Countries 9 Hotels 33 Cars 44
Flights 20:flying time 59.34 hours
Rickshaws 4 Buses 8 Elephant 1 Boat 12
Cog-wheel train 2 Cable cars 6 Subway 6 Ferry 2
Minibus 34 Coach 2 Catamaran 1 Funicular 3
Pick up truck 5 Land Cruiser 8 Hydrofoil 4
Llama 1 Cycle Taxi 1 Train 3 Motorised Canoe 9
Canoe 2 Sightseeing truck 1
After breakfast today I went to get the metro, the ticket booth was closed and I couldn’t work out how to use the machines as they wouldn’t take my money. A group of older chaps came up and used the machines so I asked them to show me how to use it. I spoke in English and they Spanish and I worked out that you need to buy a card for five dollars then put money on it to use the card, and yes you can only get the cards at the ticket office. So one of the chaps sold me his card for $5 so I could use it, and it had money on so I didn’t have to put anything else on it. The kindness of strangers, I would’ve had to have got a cab if he hadn’t done that. The metro here is quite new, there are only a couple of lines but it is easy to work out and very quick.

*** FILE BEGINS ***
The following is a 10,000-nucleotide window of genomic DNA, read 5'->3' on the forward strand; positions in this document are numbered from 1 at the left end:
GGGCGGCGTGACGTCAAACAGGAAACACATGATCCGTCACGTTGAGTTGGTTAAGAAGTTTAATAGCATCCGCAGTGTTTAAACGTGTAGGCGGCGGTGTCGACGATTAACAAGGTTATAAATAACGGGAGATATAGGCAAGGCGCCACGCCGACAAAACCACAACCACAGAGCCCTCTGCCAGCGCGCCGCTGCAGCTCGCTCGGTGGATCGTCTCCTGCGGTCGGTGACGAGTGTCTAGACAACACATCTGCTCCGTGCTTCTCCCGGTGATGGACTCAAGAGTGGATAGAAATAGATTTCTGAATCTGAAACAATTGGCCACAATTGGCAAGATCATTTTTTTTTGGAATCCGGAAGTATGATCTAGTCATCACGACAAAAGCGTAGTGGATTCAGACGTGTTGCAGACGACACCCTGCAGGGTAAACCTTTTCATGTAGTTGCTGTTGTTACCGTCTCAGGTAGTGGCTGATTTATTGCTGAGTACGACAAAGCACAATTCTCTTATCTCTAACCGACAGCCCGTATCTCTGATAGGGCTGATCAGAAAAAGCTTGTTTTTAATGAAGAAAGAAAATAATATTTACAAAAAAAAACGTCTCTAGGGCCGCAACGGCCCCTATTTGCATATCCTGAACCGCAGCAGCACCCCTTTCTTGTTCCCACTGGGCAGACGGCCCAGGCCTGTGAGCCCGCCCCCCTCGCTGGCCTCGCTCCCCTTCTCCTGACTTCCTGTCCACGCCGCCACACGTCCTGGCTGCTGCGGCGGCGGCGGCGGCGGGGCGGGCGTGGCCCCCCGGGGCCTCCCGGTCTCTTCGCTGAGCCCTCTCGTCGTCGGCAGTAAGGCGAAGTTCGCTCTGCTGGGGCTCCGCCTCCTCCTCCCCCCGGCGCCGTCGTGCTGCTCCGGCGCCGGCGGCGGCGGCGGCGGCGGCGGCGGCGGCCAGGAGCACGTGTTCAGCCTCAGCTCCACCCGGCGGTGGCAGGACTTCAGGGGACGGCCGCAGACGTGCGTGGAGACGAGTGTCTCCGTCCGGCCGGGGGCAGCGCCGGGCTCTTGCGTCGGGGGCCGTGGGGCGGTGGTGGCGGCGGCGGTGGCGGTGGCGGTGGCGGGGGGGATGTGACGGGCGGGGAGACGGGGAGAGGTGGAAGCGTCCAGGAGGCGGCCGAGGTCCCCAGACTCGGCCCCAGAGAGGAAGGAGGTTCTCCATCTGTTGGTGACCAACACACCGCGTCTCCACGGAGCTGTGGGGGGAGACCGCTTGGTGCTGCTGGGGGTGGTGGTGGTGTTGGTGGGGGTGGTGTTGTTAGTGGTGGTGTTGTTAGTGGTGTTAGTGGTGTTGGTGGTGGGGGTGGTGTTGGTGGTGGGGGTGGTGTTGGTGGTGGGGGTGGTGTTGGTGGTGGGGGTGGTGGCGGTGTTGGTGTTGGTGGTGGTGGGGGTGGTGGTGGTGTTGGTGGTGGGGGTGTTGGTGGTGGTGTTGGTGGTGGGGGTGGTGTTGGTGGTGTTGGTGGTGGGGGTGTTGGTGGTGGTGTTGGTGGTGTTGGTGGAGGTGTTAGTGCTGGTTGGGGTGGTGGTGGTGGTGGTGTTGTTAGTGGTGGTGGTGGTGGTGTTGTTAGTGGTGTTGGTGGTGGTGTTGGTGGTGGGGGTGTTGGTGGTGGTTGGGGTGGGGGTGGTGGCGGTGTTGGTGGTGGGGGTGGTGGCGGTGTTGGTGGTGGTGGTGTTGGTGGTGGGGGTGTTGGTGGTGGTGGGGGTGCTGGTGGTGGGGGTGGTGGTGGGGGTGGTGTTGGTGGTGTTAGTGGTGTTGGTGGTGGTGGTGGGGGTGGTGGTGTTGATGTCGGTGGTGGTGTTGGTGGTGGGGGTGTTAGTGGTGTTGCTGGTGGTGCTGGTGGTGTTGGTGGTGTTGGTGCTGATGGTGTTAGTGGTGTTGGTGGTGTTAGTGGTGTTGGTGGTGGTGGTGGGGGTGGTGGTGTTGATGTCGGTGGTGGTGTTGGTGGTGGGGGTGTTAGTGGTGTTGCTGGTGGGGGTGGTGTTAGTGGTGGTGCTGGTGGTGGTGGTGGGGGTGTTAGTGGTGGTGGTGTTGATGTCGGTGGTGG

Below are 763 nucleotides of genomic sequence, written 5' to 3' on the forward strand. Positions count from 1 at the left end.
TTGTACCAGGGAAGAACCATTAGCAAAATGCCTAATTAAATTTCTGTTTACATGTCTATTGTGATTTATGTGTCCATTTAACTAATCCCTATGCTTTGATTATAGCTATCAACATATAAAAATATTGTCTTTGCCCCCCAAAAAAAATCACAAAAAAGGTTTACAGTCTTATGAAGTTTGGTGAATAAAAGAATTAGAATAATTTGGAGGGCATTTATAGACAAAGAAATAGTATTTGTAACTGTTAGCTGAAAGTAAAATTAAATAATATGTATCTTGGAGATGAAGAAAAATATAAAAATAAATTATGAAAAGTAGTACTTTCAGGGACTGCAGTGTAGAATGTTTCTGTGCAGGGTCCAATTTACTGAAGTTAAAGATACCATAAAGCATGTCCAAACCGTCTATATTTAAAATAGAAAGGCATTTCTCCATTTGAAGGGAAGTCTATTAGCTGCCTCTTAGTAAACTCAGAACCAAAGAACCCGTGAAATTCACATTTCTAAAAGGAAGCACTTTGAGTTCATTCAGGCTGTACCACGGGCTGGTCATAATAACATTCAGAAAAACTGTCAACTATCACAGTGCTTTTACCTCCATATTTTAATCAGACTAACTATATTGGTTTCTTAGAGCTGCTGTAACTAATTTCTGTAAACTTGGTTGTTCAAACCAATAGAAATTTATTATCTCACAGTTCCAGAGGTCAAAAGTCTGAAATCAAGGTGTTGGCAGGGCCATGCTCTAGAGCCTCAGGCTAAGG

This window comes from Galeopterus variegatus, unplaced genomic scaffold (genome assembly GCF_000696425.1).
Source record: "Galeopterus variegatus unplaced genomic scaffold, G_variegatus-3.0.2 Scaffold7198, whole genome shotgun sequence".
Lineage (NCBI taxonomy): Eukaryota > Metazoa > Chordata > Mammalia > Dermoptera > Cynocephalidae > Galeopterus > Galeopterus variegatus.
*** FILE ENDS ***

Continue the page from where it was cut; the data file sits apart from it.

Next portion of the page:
I went to Casco Viejo, ( Spanish for Old Quarter), also known as Casco Antiguo or San Felipe. It is the historic district of Panama City. Completed and settled in 1673, it was built following the near-total destruction of the original city of Panama, Panamá Viejo, in 1671, when the latter was attacked by pirates. It was designated a UNESCO World Heritage Site in 1997.
It has narrow cobbled streets and good examples of 16th & 17th Century Spanish Colonial Architecture, although because the streets are so narrow it was quite difficult to get good photos of the buildings.
I spent the morning here then walked back along the coast promenade. Locals were out riding bikes, jogging or using the open air gyms. There were a lot of police/army around, some of them riding around in these little things.
I took some photos of other areas of the city too.